This is only one of the causes in support of which Billy Graham’s message has always been clear. But how should I pay tribute to his most notable achievement — his role as evangelist?
He has preached the Christian message directly to more millions than anyone in history. His books, his radio and television messages and campaigns, and above all his crusades in 50 countries in every continent have reached people in all walks of life. Through the force of his inspired and inspiring personality, millions have made a commitment to Christ and been brought to a new personal faith and understanding of God. He has given the Church, in its broadest sense, new hope and vitality — as well as new members. He has been a much needed antidote to the hardening of the arteries, that can affect all institutions. And he has shown, as have the great evangelical leaders in the past, the continual need for renewal and regeneration in man’s understanding of God.
Yet, as I have already suggested, he has sometimes attracted criticism because of his willingness, as the saying goes, to exploit modern mass communication techniques. Note the word ‘exploit’ — so often used in contexts of this kind to imply criticism. But what kind of criticism is this? How often have we heard the opposite view expressed, of politicians as well as churchmen, that their message may be fine, but they are failing to communicate it? Does anyone believe that any of the great leaders of the past, from Pericles to St. Paul, would have spurned the technical resources of radio and television? I do not doubt that, like Billy Graham, they would have sought to exploit the media to the full.
Billy Graham was largely responsible for the fourth great evangelical revival in America which began in Los Angeles in 1949. At that time, as the flush of victory in the Second World War was being chilled by the onset of the cold war, many in America were hoping and praying for such a revival. Billy Graham said then: ‘We need a revival. I think we are living at a time in world history when God is going to give us a desperate choice, a choice of either revival or judgement’.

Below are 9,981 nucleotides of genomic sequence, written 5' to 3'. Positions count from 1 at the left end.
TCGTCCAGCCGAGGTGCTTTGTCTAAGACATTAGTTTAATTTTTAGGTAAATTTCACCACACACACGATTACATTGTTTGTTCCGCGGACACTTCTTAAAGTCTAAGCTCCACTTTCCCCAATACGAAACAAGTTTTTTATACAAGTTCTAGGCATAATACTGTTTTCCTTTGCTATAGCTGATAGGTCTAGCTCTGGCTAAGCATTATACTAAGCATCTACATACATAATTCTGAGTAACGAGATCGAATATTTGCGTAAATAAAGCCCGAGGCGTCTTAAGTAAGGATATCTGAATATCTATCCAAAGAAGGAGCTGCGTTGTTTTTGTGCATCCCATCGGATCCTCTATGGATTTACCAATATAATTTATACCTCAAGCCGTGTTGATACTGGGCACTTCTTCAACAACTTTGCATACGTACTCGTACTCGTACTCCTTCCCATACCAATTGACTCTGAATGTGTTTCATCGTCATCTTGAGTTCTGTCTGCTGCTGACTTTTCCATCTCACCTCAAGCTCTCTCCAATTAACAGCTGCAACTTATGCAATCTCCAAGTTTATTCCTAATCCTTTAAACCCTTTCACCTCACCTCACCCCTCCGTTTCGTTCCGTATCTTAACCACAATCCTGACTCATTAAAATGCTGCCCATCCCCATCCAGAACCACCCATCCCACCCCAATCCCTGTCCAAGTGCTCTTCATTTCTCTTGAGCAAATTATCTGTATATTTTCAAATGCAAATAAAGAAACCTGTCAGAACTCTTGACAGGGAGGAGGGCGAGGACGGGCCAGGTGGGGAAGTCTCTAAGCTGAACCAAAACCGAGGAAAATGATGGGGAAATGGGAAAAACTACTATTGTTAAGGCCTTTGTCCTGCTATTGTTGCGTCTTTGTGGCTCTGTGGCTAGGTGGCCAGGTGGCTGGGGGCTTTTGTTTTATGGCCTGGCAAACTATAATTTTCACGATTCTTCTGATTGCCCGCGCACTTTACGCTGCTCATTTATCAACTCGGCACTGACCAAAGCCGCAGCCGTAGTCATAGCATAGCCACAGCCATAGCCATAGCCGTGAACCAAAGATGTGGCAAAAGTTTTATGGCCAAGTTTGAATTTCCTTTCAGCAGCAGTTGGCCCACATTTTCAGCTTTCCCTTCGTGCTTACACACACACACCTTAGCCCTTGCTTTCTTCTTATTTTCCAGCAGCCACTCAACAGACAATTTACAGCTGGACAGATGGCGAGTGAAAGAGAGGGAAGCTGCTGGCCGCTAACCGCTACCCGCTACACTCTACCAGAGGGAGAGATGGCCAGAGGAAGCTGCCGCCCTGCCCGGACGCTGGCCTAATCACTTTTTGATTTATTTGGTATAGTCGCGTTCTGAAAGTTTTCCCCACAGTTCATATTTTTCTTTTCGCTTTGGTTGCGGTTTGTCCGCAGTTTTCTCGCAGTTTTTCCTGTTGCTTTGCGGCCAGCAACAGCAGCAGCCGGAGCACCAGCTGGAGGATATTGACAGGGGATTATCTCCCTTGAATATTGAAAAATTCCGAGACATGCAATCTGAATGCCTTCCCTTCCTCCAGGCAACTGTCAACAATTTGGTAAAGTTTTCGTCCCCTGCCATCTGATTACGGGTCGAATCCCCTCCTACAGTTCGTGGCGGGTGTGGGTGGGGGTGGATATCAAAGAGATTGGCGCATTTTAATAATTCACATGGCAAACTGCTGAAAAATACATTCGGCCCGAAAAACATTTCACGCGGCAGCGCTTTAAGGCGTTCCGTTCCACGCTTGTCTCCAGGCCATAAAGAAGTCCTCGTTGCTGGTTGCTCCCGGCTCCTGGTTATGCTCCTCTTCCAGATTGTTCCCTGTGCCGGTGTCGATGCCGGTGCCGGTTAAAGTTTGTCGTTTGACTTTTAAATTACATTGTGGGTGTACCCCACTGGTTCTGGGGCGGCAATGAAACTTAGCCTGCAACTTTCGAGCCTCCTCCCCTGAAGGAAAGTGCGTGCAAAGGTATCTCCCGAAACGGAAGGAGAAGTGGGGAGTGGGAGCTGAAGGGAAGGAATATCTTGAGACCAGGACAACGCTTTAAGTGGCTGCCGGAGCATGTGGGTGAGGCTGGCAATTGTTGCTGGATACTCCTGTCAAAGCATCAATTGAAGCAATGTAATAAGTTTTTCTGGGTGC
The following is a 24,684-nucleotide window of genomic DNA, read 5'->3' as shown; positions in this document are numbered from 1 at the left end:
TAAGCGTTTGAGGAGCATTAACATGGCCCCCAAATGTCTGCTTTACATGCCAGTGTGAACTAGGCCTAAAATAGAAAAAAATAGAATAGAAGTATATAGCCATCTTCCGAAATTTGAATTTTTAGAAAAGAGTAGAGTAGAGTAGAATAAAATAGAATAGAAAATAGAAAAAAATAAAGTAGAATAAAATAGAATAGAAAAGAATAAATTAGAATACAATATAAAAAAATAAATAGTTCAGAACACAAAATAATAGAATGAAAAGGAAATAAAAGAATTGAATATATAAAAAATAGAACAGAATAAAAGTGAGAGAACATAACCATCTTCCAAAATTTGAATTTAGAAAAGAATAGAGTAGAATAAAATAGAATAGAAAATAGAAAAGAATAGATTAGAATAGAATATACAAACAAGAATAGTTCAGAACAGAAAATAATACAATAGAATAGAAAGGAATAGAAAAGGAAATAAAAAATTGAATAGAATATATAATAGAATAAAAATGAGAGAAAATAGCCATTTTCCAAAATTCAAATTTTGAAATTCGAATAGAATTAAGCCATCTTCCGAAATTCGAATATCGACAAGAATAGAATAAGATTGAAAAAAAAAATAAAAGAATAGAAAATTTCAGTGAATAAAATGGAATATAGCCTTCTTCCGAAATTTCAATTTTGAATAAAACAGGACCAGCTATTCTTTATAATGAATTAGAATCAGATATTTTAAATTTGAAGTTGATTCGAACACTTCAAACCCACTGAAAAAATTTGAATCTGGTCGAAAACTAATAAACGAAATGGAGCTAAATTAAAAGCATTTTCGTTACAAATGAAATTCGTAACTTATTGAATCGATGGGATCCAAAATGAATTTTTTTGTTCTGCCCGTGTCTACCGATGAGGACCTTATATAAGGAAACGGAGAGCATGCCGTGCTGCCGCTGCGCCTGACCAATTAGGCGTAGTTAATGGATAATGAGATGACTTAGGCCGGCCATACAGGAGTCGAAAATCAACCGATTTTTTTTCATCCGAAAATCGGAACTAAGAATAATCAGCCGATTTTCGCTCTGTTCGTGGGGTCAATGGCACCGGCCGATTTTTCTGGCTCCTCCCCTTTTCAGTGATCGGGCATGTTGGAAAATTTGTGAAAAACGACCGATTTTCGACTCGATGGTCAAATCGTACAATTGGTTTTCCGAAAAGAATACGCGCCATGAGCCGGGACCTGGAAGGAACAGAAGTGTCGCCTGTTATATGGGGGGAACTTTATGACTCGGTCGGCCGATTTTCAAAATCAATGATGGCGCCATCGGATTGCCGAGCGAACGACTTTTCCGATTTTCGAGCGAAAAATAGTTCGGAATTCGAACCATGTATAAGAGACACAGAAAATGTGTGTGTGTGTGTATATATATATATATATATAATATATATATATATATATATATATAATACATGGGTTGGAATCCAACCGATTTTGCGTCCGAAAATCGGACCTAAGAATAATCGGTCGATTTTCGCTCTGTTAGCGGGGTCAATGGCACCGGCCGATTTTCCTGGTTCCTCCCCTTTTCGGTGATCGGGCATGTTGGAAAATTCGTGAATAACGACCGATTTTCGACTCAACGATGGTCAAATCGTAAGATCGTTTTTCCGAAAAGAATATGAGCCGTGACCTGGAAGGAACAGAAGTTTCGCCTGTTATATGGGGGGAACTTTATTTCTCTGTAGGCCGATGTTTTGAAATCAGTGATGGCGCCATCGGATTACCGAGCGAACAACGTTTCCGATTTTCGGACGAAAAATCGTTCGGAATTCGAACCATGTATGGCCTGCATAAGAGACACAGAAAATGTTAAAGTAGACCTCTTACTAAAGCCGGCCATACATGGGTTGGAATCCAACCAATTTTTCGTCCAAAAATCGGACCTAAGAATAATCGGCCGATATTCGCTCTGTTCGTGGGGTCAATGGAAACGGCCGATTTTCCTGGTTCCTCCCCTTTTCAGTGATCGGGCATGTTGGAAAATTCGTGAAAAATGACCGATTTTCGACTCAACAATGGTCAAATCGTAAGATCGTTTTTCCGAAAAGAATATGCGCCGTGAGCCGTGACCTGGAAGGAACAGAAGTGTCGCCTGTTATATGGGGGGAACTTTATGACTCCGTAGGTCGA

He made several visits to this country — the first with the Forces Gospel Song Team, and later with the Youth for Christ Movement. His 12-week crusade in 1954 at the Harringay Arena, and in the following year in Kelvin Hall, Glasgow, were enormously successful and made many converts. During the Kelvin Hall crusade, radio relays were received in 2,000 or more centres throughout Britain. He followed this up with further crusades in London (1955 and 1966–7), Manchester, Glasgow and Belfast (1961) and then in 1970 in Dortmund, Germany. His two-week German crusade was carried by closed circuit television to 35 other European towns and cities.
And he has visited and preached, with great effect, in several countries behind the Iron Curtain. Only this month he has carried the Word of God to the heart of the world’s first officially atheist state, the Soviet Union.
And it is with the Bible that he has armed himself above all else. His characteristic refrain, ‘The Bible says . . .’ exposes both the foundation of his preaching and the explanation for his extraordinary combination of humility and authority.
But to those two essential attributes he has added a third dimension. By harnessing the modern technology of communications in the service of religion — beginning first with the humble radio and now using satellite transmission to spread the gospel — Billy Graham has brought a clear and unmistakable faith to millions. He has literally changed their lives.
I offer you my personal congratulations, those of the hundreds gathered here today — and the gratitude of the millions outside, who have heard you preach God’s word, and who but for you, would never have heard it.